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Robinson v. Board of Review

A-5036-00T1 (N.J. Super. App. Div. 2002) (Unpublished)

UNEMPLOYMENT—Discussing an employer’s finances, and being belligerent about it when questioned, is a substantial disregard of an employer’s interests and constitutes misconduct in connection with the employee’s work.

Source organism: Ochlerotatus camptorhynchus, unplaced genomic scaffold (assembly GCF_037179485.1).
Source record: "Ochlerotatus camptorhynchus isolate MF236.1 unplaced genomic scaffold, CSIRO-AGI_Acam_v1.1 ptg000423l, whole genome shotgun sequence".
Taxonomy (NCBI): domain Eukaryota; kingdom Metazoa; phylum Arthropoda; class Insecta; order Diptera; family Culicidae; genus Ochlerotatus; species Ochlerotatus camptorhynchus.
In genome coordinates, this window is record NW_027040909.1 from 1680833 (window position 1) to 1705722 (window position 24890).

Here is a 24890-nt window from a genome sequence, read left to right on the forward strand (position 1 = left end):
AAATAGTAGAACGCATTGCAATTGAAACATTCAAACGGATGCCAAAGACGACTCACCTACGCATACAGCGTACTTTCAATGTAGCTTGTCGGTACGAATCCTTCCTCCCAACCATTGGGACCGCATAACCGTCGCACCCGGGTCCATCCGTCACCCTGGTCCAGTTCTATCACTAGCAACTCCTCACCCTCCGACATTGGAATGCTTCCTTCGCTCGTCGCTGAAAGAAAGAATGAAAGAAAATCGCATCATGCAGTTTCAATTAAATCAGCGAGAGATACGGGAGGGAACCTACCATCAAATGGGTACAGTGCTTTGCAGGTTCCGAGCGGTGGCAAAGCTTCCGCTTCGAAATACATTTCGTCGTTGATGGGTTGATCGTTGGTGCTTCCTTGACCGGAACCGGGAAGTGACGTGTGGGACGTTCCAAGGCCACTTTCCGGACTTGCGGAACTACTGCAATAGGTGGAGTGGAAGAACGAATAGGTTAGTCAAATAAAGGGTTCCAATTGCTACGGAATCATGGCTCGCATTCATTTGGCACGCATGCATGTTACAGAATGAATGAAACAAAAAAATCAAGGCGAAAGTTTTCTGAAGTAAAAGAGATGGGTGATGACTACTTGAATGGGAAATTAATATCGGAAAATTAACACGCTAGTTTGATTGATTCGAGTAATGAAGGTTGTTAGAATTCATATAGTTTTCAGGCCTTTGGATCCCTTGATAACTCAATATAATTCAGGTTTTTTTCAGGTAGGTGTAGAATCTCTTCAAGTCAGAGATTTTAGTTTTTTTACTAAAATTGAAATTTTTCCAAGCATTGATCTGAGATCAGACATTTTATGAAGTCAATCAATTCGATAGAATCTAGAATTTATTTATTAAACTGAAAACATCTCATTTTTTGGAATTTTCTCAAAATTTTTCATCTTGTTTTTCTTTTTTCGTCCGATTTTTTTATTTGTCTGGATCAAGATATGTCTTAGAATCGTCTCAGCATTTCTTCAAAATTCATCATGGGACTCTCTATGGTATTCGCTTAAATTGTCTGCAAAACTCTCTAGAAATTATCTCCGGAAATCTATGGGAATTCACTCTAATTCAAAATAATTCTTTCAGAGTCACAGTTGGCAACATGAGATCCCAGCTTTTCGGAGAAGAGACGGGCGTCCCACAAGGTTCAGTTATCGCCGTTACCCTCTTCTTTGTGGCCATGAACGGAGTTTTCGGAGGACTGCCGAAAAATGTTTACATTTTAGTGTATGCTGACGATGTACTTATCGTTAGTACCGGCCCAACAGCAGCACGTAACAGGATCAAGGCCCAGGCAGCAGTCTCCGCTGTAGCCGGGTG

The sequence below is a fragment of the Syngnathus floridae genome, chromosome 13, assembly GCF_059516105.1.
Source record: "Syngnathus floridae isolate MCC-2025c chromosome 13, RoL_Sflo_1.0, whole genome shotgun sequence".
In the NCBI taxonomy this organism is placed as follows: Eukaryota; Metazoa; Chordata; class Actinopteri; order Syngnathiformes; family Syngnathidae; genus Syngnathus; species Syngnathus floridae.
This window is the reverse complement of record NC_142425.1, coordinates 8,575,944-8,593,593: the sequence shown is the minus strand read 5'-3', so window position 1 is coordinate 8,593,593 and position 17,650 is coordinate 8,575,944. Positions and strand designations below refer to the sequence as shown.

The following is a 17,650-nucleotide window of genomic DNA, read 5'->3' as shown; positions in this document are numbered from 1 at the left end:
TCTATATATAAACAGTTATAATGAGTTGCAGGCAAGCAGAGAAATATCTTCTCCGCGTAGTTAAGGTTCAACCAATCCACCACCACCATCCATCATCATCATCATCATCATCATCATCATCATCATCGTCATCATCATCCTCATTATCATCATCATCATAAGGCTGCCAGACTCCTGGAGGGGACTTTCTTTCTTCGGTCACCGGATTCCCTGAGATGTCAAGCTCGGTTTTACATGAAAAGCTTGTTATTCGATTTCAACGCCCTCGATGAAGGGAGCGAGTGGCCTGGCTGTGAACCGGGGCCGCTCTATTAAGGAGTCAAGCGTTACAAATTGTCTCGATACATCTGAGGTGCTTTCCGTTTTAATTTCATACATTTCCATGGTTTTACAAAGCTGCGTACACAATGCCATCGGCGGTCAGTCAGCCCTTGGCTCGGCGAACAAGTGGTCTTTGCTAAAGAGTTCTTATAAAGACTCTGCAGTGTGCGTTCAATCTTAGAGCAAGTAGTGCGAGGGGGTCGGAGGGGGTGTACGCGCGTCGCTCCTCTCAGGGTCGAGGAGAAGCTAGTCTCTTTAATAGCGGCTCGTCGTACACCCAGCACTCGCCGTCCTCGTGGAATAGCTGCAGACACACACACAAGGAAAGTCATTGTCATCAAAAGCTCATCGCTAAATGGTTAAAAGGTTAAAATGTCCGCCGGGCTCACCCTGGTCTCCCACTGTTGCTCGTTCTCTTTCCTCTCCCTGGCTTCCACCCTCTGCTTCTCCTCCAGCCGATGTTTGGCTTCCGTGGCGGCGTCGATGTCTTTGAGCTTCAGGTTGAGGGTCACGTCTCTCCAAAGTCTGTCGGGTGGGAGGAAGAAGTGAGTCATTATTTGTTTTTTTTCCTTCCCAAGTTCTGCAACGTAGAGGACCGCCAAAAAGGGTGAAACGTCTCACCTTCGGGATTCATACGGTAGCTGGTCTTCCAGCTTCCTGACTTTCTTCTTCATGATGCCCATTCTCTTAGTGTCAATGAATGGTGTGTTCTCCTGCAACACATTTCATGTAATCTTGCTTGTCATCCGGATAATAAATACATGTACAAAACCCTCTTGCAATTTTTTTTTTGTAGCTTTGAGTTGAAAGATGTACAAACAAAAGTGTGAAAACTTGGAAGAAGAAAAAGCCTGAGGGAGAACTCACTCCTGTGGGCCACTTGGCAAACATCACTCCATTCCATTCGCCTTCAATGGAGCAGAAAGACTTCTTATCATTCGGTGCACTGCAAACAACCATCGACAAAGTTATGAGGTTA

A fired employee was denied unemployment benefits because she had been “discharged for misconduct connected with the work.” After considering the credibility of witnesses, the Board of Review Tribunal concluded, and the Board itself accepted, that: “The claimant’s actions in discussing the employer’s finances and being belligerent when questioned about it ... were in wil[l]ful disregard of the employer’s interests and constitute misconduct connected with the work.” The Appellate Division noted that it must affirm an agency ruling that is factually supported by the record and in accordance with applicable law if the decision is not arbitrary, capricious or unreasonable. Here, the Court found nothing wrong with the factual findings of the Board, and, upholding the Board’s decision, pointed out that New Jersey law provides that “a disregard of standards of behavior which the employer has the right the expect of its employee ... or evidencing a intentional and substantial disregard of the employer’s interest” constitutes misconduct connected with an employee’s work.


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